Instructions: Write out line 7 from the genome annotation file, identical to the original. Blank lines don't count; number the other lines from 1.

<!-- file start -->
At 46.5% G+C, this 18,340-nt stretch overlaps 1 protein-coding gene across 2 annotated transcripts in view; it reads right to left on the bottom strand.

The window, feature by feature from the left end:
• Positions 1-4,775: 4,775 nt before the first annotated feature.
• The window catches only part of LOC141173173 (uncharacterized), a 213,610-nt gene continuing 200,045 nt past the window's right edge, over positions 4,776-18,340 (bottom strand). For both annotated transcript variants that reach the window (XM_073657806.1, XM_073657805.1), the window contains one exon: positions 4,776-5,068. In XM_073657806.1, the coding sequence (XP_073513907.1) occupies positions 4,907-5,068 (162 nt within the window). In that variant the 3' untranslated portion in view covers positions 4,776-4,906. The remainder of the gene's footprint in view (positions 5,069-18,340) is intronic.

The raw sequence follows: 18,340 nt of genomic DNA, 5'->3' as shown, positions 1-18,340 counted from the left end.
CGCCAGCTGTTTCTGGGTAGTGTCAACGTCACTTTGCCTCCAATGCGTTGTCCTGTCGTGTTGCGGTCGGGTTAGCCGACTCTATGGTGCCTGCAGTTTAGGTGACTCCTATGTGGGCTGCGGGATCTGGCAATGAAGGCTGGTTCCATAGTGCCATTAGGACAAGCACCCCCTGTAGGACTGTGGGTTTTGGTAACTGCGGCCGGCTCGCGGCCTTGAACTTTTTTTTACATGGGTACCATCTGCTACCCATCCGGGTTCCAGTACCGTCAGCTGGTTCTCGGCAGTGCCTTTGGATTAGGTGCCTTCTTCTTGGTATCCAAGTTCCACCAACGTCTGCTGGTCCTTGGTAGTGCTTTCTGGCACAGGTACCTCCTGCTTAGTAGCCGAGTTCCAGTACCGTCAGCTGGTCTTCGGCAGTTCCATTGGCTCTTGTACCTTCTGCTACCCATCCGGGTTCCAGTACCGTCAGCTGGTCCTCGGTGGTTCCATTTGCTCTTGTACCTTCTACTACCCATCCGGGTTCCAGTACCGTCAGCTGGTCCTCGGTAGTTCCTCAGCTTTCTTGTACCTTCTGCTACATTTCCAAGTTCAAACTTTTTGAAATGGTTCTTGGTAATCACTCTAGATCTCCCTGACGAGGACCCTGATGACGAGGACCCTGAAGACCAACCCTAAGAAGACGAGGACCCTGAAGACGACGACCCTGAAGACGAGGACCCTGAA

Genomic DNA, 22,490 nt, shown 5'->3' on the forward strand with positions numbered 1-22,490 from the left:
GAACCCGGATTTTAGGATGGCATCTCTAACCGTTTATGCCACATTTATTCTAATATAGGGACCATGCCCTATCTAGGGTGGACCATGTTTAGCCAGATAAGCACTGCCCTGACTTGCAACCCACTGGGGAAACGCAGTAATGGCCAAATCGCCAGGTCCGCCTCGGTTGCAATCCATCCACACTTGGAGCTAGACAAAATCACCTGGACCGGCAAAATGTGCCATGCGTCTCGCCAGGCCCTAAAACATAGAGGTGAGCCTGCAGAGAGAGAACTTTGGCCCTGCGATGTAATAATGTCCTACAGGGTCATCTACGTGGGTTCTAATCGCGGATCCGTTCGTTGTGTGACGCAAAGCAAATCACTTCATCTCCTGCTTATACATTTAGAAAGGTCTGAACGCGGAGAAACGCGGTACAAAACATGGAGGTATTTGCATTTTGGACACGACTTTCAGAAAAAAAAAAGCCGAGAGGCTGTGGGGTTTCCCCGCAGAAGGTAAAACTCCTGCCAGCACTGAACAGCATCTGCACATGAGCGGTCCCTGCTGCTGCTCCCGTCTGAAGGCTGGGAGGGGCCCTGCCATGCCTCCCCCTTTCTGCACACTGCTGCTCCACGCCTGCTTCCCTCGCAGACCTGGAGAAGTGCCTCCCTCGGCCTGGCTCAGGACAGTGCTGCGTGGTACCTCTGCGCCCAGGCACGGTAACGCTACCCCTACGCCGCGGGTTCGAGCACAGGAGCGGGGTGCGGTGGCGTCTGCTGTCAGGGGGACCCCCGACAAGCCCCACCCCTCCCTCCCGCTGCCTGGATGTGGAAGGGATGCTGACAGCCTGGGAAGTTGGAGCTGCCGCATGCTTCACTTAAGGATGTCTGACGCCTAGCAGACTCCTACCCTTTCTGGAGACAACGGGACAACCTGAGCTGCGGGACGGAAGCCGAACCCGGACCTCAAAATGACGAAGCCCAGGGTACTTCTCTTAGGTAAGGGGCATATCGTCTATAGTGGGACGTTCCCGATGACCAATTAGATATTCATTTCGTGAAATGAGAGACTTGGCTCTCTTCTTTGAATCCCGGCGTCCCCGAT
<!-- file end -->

Genomic DNA, 22,490 nt, shown 5'->3' on the forward strand with positions numbered 1-22,490 from the left: